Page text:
The Administrative Chamber of the High Court of Justice of the Region of Murcia (TSJMU) forces the uprooting of 4.9 hectares of citrus trees in the Mar Menor integral protection zone.

The Administrative Chamber of the High Court of Justice of the Region of Murcia (TSJMU),  forces the uprooting of 4.9 hectares of citrus trees in the integral protection zone of the Mar Menor.

The Administrative Chamber of the High Court of Justice of the Region of Murcia (TSJMU), in an order notified today, orders the restoration to its natural state of an area of 4.91 hectares cultivated with trees in production, specifically citrus trees, in the area of Casa de lo Pereas, which are in Zone 1 of the Law of recovery and protection of the Mar Menor.

It thus rejects the suspension requested by the company that exploits the land, as a precautionary measure, in the contentious administrative appeal lodged against the Order of the Regional Ministry of Water, Agriculture, Livestock, Fisheries and Environment of 8 February 2021 which requires the reinstatement of irrigation to its natural state, according to sources from the TSJMU in a statement.

Reinstatement of the illegal irrigated land to its natural state, which, as expressly justified in the appealed resolution, is justified for reasons of environmental protection, in the autonomous competence to control pollution caused by nitrates of agricultural origin.

The Order gives a period of two months for the submission of the project for the restitution of the land and fixes the maximum period for implementation at six months.

The contested act further explains that it is obliged to make restitution for having carried out, without authorisation from the basin authority, a private use of water on land which is in Zone 1 of Decree-Law 2/2019, on the integral protection of the Mar Menor and of Law 3/2020, on the recovery and protection of the Mar Menor. Specifically, it recalls that, by Resolution of the Confederación Hidrográfica del Segura, of October 2019, “a fine of 3,000 euros was imposed on the appellant for private use of public waters without authorisation/concession”.

The magistrates, after analysing the arguments put forward by the appellant, reasoned that “even considering the existence of possible damages, they would be compensable in the event of a possible favourable ruling, as they are quantifiable economically and the reparation would be obtained with the valuation of what has been uprooted and the payment to the interested party of the corresponding amount”.

Although “this court does not agree with the party’s allegation that the uprooting of the trees could cause irreparable damage, as land that has not been irrigated for two years – a situation that, in principle, will continue and may be definitive – should not be at its optimum production level”.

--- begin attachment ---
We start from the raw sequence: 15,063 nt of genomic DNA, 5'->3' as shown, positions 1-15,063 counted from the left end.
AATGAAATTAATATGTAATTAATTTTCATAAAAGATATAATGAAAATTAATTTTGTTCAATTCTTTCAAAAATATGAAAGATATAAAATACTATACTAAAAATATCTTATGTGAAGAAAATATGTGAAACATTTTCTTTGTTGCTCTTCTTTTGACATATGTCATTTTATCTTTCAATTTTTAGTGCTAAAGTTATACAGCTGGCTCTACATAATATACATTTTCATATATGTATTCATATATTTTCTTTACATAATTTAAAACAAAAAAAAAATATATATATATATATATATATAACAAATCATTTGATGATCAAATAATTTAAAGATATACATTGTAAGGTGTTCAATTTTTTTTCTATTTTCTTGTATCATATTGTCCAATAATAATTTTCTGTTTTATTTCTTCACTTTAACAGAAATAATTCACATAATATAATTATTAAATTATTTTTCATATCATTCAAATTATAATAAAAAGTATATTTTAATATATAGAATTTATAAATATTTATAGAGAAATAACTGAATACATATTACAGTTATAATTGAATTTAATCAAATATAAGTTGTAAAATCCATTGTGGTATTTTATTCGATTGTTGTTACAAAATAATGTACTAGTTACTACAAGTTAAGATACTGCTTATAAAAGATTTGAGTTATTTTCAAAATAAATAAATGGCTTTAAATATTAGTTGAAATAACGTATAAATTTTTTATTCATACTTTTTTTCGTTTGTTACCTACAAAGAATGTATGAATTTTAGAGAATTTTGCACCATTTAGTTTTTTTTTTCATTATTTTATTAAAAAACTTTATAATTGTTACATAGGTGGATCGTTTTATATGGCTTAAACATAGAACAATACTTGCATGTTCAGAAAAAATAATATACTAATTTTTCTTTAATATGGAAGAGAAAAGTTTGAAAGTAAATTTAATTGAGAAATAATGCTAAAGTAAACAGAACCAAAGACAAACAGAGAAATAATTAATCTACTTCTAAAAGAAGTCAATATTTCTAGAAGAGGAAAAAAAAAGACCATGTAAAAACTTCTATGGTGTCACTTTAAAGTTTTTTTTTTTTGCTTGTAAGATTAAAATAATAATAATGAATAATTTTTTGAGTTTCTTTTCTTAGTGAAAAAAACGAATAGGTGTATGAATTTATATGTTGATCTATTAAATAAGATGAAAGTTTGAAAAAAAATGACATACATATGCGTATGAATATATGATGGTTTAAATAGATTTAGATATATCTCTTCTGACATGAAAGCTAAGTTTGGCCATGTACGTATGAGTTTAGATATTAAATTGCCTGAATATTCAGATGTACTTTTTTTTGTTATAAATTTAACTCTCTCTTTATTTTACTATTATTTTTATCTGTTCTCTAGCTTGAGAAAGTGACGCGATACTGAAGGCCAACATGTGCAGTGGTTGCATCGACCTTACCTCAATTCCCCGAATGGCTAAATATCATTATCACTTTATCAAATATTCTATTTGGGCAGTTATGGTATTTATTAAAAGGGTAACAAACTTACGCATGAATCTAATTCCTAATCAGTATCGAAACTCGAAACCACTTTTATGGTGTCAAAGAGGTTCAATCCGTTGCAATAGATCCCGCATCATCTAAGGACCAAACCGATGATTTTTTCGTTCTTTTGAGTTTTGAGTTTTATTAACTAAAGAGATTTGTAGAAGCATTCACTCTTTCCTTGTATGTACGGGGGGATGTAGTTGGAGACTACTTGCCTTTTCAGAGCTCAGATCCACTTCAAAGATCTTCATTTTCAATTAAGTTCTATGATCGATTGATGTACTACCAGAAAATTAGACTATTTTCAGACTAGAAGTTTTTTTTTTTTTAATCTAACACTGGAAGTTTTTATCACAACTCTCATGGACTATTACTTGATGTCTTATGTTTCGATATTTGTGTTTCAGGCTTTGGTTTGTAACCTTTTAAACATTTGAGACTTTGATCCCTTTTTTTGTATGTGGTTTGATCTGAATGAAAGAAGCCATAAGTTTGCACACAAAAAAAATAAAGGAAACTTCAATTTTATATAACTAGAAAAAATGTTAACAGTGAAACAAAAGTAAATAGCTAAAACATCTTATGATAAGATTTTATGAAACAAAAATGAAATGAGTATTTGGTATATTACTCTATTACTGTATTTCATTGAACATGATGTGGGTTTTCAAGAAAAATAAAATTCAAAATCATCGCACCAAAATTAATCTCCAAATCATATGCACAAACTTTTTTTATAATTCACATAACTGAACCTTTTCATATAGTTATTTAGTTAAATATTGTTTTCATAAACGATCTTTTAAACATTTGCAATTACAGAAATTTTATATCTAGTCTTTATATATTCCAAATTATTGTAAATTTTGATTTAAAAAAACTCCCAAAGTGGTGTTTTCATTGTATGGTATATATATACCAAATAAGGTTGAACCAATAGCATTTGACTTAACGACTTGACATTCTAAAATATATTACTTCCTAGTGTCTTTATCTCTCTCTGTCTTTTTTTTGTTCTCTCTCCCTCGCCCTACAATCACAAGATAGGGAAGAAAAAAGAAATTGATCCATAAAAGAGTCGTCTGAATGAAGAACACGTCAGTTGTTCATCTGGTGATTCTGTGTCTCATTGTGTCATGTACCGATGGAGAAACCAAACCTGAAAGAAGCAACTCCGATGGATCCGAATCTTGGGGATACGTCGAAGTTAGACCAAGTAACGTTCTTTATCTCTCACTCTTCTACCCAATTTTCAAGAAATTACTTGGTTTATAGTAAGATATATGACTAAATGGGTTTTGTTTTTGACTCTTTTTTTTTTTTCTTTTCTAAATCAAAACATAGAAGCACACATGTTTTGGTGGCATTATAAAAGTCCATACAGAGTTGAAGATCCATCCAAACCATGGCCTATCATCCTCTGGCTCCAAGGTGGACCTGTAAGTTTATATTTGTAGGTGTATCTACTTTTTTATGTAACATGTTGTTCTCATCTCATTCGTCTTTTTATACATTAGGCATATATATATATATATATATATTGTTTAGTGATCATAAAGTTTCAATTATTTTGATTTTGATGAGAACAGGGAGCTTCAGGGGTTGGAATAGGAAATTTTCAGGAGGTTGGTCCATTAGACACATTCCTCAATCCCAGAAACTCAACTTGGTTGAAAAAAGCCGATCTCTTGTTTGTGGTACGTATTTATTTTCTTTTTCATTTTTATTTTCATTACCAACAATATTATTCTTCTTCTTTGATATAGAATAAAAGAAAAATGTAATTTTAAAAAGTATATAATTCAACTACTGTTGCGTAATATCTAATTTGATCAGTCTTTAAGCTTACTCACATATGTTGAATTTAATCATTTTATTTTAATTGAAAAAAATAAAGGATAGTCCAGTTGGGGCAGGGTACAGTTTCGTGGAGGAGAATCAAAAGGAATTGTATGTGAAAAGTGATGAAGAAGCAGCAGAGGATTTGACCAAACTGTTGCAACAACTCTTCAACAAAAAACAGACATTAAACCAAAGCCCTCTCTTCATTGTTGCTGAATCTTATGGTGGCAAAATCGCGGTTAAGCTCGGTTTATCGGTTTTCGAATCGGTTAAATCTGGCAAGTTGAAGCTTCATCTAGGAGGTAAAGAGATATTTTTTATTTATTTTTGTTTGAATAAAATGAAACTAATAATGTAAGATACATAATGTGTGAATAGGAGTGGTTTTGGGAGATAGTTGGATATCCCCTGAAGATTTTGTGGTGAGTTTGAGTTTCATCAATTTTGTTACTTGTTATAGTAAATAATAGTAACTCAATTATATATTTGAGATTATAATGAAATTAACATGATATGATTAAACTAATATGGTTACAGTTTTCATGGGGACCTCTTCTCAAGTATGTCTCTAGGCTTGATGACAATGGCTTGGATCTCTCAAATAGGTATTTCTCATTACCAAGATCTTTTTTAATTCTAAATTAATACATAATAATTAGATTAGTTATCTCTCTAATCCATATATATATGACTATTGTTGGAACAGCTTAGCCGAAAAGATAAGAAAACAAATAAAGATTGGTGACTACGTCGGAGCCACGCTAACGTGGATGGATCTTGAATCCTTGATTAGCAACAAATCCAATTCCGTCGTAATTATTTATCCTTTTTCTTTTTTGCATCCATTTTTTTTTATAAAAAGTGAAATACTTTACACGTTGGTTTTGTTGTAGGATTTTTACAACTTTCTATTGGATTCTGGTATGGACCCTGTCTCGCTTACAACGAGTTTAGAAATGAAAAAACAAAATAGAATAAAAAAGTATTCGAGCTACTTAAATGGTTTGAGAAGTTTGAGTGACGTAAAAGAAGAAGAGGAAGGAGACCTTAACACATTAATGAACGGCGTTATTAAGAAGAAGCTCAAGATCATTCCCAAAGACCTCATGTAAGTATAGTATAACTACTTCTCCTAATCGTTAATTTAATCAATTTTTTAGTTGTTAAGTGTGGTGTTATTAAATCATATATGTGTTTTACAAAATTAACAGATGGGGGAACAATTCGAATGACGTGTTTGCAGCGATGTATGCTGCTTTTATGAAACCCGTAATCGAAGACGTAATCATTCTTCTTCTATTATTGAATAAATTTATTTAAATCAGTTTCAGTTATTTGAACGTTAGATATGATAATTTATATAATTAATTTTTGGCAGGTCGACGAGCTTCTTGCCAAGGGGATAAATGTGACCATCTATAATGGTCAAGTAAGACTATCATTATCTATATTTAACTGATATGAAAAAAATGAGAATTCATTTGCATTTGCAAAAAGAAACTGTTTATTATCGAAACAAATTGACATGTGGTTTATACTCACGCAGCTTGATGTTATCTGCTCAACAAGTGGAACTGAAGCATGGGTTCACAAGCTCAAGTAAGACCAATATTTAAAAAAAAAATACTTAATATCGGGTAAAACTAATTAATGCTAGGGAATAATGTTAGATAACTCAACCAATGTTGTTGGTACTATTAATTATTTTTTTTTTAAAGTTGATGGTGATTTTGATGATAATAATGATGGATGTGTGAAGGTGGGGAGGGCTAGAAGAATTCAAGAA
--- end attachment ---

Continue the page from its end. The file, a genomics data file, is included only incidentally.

In addition, although it does not make a pronouncement because “it is a matter of substance that cannot be judged in this precautionary incident”, the Court considers the allegation that the plantation does not pollute to be “generic” and “unsupported by any data”.

The same can be said – the magistrates add in the decision – of the possible damage to third parties or the Mar Menor itself, in the event of heavy rainfall, when the appellant argues that “the existing trees help to retain the water and the different elements that they carry, preventing them from going to the village of Los Nietos and finally to the Mar Menor”.

As for the interest alleged by the defendant, “it is sufficient to read the contested decision to verify that the aim is to reduce the pollution caused by nutrients of agricultural origin and their effect on the protected areas in the Mar Menor and its surroundings, which are currently seriously deteriorated”, the decision underlines.

Thus, after analysing the case law that specifies the requirements necessary for the adoption of precautionary measures and weighing up the conflicting interests, the Court “considers that compliance with sectoral water regulations, and, fundamentally, the protection of the Mar Menor, prevails over the private interest of the appellant in continuing to maintain a farm when, by final decision of the competent water administration, irrigation has been prohibited for the plot because it is not covered by a water use right”.

The court therefore decided not to suspend enforcement of the decision challenged in the present contentious administrative appeal and ordered the appellant company to pay the costs.

The decision is not final and an appeal for reconsideration may be lodged against it.


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